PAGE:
Room Acoustics Prediction and Auralisation: Verification and Testing of New Methods in Room Acoustics Modelling.

Lead Research Organisation: University of York
Department Name: Electronics

Abstract

Room acoustics simulation - modelling acoustic wave propagation within an enclosed space - is one of the fundamental applications of audio signal processing. Given pre-defined sound-source/listener locations and a surrounding geometry the resulting room impulse response (RIR) of the system can be found. Convolution with this RIR allows any audio signal to be placed in the room at the source location and auditioned by a listener placed at the receiver location. Essentially this allows any sound source to be heard within any room.

There are three main applications for this technology:

(1) Reverberation simulation in music production: all music is composed to be heard in a reverberant environment, whether a concert hall or an algorithm designed to simulate an optimal reverberant field.
(2) Architectural Acoustics: where a building is simulated and auditioned before construction/renovation to determine the resulting acoustic quality and identify any changes that might be appropriate.
(3) Virtual environment modelling: e.g. computer games, virtual reality applications and film/television postproduction, where various sound-sources are placed in and around a virtual environment with the potential for allowing interaction with the space.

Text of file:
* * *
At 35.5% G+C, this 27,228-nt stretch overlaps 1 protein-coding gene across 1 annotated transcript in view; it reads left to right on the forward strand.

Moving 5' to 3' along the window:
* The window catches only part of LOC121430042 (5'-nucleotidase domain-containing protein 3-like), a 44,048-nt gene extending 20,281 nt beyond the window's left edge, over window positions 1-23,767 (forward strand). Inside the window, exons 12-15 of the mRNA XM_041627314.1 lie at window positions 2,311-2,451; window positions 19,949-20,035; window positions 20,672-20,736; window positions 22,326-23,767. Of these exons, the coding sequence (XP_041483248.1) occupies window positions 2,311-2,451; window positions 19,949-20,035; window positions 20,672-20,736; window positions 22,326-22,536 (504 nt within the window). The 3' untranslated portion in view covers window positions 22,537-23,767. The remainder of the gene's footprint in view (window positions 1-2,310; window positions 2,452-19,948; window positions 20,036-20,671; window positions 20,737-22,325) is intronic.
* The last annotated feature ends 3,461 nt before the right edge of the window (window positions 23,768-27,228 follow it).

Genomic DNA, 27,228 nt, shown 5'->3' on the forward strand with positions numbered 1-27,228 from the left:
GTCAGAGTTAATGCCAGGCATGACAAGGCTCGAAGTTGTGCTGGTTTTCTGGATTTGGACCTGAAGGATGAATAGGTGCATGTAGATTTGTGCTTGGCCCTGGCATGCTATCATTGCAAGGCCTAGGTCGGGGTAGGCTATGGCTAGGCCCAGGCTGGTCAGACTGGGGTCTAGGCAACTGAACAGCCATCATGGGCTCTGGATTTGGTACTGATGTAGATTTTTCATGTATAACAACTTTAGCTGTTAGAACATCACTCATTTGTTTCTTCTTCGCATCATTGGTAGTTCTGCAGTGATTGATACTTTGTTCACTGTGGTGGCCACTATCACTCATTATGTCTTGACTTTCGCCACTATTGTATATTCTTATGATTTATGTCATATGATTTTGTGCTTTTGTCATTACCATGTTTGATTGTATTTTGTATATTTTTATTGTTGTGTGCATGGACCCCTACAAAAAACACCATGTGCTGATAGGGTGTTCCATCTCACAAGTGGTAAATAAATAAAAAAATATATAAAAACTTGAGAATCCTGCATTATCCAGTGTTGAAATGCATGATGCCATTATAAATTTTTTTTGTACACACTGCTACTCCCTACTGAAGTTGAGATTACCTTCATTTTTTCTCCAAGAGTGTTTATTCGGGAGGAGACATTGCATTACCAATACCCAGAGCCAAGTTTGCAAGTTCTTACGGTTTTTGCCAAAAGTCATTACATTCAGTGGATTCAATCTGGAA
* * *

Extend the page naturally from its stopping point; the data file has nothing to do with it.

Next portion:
Although research at both York and Aalto encompasses standard room acoustics simulation methods based on geometric acoustic techniques (where sound is assumed to behave as a ray of light with the associated limitations involved with making such an assumption) most of our interests and efforts are focused on approaches that solve the acoustic wave equation directly, that therefore offer the potential for a full, complete and accurate simulation of the soundfield within an enclosed space. Recent research has included optimal grid-sampling schemes, frequency dependent diffusing boundaries, spatial encoding for receivers and source excitation strategies. Directional source encoding and real-time auralisation have also been explored, taking the best aspects of wave based and geometric approaches, and offering significant and real potential for both further research and commercial exploitation.
Hence, solutions now exist for the main constituent features of any simulation - source excitation and directivity, wave propagation, boundary interaction, and receiver encoding. This is coupled with new modelling methods and the possibility of using Graphical Processing Units to speed up calculation times. Much of this work to date has been validated using simple, easy to measure objective metrics such as room mode analysis, reverberation time, polar directivity plots, boundary characteristics, etc. It therefore now seems appropriate to tackle more demanding simulations with a view to validating this approach for a broader range of problems. A number of options will be explored including simple, analytically trivial shoebox-shaped rooms, previously published data that formed the basis for a round robin study on room acoustics measurement and simulation, as well as the study of new, complex spaces based on their direct measurement, both physical and acoustic.